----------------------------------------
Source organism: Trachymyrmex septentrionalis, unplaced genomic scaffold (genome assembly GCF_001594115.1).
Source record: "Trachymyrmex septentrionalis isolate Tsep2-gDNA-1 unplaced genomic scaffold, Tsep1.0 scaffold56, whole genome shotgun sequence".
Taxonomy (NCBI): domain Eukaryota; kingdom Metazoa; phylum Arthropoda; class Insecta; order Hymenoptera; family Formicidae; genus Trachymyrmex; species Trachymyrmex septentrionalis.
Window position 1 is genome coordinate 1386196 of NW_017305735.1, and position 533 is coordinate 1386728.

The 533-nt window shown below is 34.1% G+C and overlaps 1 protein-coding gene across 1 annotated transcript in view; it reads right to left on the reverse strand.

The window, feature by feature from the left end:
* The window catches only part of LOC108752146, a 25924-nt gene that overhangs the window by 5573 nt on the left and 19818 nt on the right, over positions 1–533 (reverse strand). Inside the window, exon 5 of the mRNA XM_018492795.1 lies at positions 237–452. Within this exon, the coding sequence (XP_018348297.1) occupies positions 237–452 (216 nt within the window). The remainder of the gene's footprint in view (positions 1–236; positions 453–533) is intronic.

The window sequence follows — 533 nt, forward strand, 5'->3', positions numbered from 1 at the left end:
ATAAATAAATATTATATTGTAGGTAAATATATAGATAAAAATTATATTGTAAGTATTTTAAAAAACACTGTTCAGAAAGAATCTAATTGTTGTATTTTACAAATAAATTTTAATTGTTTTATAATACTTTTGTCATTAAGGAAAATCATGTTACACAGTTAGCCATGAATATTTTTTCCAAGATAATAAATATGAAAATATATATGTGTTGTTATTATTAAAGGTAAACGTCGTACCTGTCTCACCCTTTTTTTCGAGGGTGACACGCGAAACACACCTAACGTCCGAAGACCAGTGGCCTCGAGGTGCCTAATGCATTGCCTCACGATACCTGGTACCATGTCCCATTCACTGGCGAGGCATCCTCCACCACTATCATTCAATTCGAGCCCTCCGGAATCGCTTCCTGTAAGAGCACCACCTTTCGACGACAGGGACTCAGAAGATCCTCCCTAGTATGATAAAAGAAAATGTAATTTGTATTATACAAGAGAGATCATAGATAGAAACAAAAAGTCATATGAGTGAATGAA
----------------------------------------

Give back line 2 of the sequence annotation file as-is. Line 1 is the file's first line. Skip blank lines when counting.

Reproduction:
Source record: "Trachymyrmex septentrionalis isolate Tsep2-gDNA-1 unplaced genomic scaffold, Tsep1.0 scaffold56, whole genome shotgun sequence".